Benham, M. (2002). Bringing out the stories: Lessons about engagement. Journal of the American Indian Education, 41(2, 2002).
What is Sacred:
Maenette Benham, a native Hawaiian scholar is the editor of this special edition and she also writes the introduction. For some unknown reason, that is all I have is the introduction but I need to read every day, so sometimes I grab things not realizing it is a partial something. The object of this exercise, though, is to make do with what comes before me so here goes. . .
The introduction explains the outline of their project to collect stories from different "tribal colleges" and weave those stories into stories about engagement of Indigenous students in higher education. I only quote tribal college because BYU Hawaiʻi is one of the colleges they are sharing stories about, and you know, we Hawaiians are not tribes which makes it difficult to have conversations around money with other native peoples. Anyway, nothing to do with the introduction. What it does is confirm my belief, based on observation, gut, and Edward Said, that storytelling is a way to share research data.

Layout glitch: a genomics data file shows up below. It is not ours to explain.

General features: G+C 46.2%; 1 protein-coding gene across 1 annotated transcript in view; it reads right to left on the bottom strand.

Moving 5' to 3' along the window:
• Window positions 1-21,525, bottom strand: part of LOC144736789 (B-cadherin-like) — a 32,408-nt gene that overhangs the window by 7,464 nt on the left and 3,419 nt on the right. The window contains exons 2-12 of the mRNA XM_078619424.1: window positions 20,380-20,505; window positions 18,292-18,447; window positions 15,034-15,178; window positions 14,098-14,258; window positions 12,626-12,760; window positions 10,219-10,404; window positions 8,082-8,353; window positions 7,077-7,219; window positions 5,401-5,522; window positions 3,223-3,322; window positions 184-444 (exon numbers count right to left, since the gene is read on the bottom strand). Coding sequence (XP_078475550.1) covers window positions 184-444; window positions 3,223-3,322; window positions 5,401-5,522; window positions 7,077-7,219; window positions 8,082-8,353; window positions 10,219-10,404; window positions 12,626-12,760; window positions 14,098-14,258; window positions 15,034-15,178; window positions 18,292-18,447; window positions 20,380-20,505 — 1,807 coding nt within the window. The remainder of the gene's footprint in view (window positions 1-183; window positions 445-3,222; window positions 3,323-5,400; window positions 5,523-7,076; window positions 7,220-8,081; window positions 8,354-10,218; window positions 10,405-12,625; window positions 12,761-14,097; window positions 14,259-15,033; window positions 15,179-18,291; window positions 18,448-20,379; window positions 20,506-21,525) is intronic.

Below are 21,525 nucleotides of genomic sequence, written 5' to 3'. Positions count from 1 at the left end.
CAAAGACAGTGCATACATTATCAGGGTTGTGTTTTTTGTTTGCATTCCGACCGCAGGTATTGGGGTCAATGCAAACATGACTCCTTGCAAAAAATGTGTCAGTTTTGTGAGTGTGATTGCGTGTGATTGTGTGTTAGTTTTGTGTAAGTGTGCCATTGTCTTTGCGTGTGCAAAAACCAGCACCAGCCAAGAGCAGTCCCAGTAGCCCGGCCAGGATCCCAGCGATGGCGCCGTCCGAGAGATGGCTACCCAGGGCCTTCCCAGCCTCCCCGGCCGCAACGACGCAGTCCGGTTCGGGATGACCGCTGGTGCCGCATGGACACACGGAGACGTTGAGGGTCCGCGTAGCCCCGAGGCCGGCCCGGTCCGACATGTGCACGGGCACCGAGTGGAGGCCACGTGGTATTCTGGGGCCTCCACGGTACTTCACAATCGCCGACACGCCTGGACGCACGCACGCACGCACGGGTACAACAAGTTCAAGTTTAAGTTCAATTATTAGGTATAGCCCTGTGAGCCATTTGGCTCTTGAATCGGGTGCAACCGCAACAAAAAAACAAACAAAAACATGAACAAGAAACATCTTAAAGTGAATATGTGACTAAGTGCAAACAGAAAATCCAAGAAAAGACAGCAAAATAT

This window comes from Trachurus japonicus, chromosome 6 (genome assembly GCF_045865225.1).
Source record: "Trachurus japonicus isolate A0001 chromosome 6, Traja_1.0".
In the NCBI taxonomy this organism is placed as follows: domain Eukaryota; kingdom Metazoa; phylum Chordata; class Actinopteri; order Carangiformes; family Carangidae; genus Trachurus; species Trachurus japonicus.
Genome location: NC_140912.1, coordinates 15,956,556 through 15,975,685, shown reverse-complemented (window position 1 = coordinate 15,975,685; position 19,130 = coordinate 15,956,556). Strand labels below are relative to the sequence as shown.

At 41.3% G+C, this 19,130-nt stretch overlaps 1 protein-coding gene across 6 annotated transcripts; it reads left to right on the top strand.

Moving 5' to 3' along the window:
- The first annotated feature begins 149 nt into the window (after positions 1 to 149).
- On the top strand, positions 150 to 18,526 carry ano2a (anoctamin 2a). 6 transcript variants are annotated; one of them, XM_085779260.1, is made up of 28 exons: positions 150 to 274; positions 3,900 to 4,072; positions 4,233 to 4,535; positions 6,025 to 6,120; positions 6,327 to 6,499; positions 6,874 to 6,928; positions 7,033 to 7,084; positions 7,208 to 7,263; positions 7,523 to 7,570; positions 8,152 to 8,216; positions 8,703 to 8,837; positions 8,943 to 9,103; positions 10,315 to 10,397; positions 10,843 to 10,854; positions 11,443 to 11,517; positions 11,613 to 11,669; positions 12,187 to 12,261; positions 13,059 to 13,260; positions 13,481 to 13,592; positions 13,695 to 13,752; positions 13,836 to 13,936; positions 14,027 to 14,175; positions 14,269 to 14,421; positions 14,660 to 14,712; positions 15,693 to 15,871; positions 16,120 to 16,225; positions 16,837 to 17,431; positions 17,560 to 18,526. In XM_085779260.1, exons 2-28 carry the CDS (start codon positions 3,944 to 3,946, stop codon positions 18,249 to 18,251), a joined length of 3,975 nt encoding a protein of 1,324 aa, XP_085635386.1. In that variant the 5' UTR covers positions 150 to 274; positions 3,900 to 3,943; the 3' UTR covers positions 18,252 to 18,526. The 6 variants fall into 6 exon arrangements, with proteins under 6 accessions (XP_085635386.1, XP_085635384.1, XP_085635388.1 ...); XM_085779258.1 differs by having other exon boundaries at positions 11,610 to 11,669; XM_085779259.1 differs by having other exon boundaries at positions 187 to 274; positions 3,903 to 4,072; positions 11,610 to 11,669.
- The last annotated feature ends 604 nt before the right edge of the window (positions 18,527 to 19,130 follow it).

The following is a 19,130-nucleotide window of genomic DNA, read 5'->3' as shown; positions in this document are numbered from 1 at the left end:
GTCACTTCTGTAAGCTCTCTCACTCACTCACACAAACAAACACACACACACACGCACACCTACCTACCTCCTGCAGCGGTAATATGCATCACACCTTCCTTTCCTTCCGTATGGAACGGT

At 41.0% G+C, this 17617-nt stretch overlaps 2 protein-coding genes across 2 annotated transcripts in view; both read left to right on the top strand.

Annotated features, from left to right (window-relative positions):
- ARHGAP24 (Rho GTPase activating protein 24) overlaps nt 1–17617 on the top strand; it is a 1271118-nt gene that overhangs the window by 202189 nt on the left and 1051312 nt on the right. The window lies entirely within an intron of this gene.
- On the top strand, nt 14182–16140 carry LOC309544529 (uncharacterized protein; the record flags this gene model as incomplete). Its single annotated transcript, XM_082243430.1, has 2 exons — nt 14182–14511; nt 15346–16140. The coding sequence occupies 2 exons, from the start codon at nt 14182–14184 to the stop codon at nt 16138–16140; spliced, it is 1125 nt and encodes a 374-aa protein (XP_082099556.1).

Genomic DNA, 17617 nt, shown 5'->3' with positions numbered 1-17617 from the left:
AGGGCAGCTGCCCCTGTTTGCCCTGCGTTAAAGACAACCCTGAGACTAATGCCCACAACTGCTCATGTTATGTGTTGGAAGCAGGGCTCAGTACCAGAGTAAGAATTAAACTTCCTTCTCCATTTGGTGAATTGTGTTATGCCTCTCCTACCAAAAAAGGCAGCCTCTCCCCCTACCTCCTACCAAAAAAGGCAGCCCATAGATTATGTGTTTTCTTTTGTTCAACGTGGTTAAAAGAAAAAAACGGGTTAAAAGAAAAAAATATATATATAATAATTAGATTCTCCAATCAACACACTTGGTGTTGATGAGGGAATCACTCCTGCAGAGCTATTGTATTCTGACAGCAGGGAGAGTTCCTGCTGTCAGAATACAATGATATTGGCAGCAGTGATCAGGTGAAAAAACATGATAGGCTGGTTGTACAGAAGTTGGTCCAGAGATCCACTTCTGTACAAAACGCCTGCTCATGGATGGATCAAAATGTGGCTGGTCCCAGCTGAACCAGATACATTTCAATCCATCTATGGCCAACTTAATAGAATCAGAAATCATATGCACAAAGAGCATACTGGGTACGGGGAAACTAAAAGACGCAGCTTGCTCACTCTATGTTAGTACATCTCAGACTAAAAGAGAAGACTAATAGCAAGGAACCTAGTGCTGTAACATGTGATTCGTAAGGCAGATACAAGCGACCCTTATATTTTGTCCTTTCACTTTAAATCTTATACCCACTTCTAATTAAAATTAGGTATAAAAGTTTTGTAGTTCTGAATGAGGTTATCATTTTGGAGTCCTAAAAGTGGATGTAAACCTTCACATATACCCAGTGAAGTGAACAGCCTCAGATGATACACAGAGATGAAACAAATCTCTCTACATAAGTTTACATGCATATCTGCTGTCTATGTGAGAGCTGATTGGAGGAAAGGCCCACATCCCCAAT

The process of storymaking requires the collection and analysis of data, and framing these data in a way that best present the work of a community of people.They did not have space to share their method, but they shared the outline that each college used to do their own "storymaking." Each of the main 4 sections also had prompts or questions attached.
- The initiative
- The partnerships
- The leadership: wisdom of practice
- So what can we learn?
I really like the last two main sections mainly because some of the mana wahine are writing a chapter about the empowerment from our dissertation in practice. We each will do a few pages which means I have to write a short, short story or a vignette so I needed an outline (due on May 14). One of the mana wahine already did her outline and I am just not an outline kind of girl, so the prompts in this article give me more outwardly recognizable structure.
3.the leadership - c. - If you can, talk about how leadership processes are supporting the following values: . . .(4) empowerment matters
4. so what. . .a. About how to make the learning experience valuable; b. About how native ways of knowing can drive learning and teaching, determine methods of problem-solving and decision-making, and at the same time be inclusive of diverse ways of knowing.
This does not write my outline for me, but I think this is the path, or rather this WILL be the path, I just have to trust that.
Note to self: In Evernote Abstracts/Proposals folder